Saturday, August 16, 2008

the fall & tideland

set in the 1920's the fall is a story of an injured stuntman who tells a little girl with a broken arm an epic story, all in a ruse to get her to steal him morphine so he can kill himself. we see the story through her mind, and it's quite endearing. she makes the characters people she knows in real life, for example she knows an indian (from india), so when the the stuntman tells her one of the characters is an indian, she imagines her friend, instead of a native american. her imagination is quite superb, as the costumes and scenery are quite beautiful. some of the movie's claims to fame are that it was shot in 19 countries, and uses little to no cgi, and the results are quite beautiful. after seeing the eye-sore cgi in the latest indy flick it was refreshing to see actual explosions, traditional stunt work, breath taking scenery, and an elephant swimming in the ocean. the story sounds a bit dark, but it has an uplifting ending, and ends as a tribute to all the silent film stuntmen.

i quite liked the seemingly random addition of charles darwin.

the main comparison i've seen brought up for this film, is pan's labyrinth. and while i love pan's labyrinth, i felt it was more a movie about the real world being more magical than most people expect. in the first part of del toro's spanish civil war trilogy (i believe the third movie 3993, has been put way on the back burner due to the hobbit movies) the devil's backbone, a ghost of a child helps point out his murderer, and then avenge his own death. in pan's labyrinth, the faun was real, she really did use the chalk door to escape, the reason the captain didn't see the faun is because he's wicked! or perhaps such beings are only seen by those they want to be seen by.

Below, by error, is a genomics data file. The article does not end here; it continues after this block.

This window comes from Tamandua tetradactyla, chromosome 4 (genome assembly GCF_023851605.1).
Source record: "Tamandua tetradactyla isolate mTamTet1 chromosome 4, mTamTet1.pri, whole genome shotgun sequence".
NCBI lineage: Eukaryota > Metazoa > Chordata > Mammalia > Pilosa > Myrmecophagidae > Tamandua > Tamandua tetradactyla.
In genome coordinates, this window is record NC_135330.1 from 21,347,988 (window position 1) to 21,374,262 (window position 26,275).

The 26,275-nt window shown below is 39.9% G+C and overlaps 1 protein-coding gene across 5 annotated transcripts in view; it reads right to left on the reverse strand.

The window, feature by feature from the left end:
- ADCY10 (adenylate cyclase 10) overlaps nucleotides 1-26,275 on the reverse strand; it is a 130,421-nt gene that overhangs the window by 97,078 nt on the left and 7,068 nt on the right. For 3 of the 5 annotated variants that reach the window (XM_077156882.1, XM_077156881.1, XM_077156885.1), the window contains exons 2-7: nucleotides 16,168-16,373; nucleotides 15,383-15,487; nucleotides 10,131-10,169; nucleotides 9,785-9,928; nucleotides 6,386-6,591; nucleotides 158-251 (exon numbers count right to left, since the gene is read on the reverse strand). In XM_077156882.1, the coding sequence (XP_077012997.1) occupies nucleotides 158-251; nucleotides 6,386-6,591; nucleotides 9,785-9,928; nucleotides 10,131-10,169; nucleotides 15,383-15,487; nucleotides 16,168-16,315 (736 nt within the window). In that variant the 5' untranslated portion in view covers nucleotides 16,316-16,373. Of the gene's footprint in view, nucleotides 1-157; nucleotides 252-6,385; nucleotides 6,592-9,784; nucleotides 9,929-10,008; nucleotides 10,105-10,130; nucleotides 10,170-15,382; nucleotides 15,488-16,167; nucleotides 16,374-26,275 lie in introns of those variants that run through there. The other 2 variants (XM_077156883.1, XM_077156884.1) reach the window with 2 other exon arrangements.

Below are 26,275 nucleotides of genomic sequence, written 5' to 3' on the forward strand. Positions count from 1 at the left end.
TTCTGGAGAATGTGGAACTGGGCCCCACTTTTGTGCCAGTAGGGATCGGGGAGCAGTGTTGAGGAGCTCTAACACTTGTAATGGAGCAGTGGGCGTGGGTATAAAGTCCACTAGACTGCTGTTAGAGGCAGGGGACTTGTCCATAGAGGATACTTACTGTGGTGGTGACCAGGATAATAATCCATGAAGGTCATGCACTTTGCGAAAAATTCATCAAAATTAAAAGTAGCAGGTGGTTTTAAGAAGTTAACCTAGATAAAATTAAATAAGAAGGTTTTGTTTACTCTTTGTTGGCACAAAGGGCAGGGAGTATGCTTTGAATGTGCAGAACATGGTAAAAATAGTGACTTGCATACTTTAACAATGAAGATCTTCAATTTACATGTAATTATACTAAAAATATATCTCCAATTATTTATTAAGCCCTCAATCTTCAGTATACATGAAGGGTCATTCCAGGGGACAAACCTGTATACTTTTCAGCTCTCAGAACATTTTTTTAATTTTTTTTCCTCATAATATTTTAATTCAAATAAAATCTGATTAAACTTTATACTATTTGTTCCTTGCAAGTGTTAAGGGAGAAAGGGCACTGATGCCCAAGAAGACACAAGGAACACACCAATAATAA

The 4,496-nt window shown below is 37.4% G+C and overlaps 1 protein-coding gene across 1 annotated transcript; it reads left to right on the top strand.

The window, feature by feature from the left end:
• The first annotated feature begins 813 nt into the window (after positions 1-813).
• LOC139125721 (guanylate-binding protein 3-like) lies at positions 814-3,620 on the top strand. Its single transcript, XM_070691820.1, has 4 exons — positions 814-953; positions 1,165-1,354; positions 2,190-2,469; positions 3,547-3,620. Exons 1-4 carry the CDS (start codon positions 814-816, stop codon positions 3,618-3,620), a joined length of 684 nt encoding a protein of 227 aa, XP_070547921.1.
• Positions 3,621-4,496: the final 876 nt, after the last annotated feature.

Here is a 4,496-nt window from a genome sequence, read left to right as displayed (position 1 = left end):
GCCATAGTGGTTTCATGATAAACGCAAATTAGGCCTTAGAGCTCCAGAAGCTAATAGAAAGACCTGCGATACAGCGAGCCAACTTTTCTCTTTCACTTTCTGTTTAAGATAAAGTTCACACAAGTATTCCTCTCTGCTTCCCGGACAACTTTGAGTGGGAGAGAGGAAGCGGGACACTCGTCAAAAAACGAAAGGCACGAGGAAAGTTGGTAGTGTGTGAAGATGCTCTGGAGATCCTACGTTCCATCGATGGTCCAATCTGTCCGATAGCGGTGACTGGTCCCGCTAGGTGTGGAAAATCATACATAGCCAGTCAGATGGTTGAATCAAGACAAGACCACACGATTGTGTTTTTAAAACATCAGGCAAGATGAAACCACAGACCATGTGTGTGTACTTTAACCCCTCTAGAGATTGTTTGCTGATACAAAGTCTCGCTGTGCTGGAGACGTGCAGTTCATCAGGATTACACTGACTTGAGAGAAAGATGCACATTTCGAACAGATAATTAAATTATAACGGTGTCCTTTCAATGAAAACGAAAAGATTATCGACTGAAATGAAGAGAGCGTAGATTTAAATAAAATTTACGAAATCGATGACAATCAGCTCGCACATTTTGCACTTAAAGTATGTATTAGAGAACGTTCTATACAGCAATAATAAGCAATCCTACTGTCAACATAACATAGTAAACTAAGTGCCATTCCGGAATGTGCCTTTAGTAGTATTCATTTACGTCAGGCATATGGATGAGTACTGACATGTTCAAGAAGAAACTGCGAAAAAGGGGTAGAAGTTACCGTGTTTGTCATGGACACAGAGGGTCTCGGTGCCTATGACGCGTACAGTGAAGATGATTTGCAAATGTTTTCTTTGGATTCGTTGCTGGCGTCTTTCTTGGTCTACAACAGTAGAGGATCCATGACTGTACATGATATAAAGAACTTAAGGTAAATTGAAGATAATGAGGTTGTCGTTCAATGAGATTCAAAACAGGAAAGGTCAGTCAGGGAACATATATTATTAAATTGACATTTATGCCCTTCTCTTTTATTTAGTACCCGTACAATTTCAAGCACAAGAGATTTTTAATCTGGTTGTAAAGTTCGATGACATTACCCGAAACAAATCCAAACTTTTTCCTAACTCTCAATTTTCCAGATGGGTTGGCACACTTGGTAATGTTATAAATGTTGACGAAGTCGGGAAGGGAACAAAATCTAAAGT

the fall in contrast, is just about the imagination and magical world inside of a real girl in a real and confusing world, and for that it reminded me of the wonderful movie tideland.

in the first, twenty minutes of this film, the protagonist jeliza-rose, prepares heroin for her father, twice, has her mother die of a methadone overdose, runs aways to dilapidated house in the middle of nowhere texas with her father, and then her father o.d.'s on heroin soon after. she protects herself from all this by living in her imagination, her father is sleeping, her doll heads are alive and her friends, her neighbours are completely normal... things only get worse and crazier from here. the point of the movie though is to show how resilient children are, how they're not things of porcelain, that they have ways of coping. there are very intense and disturbing things in this movie, it took me quite awhile to watch it again, i suggest watching it a second time to anyone that's seen it, i also suggest watching it with terry gilliam's commentary. he does well explaining how things aren't as bad as they seem. the kissing scene for example, people freak out because jeliza rose and a mentally handicapped man like eachother. gilliam points out she's the aggressor in those scenes, and while he's older, it's not as though he knows better. it's all far more innocent for the characters.

it's an honestly beautiful movie, and if you can follow mr. gilliam's advice of remembering what it's like to be a kid, i'd suggest giving it a chance.

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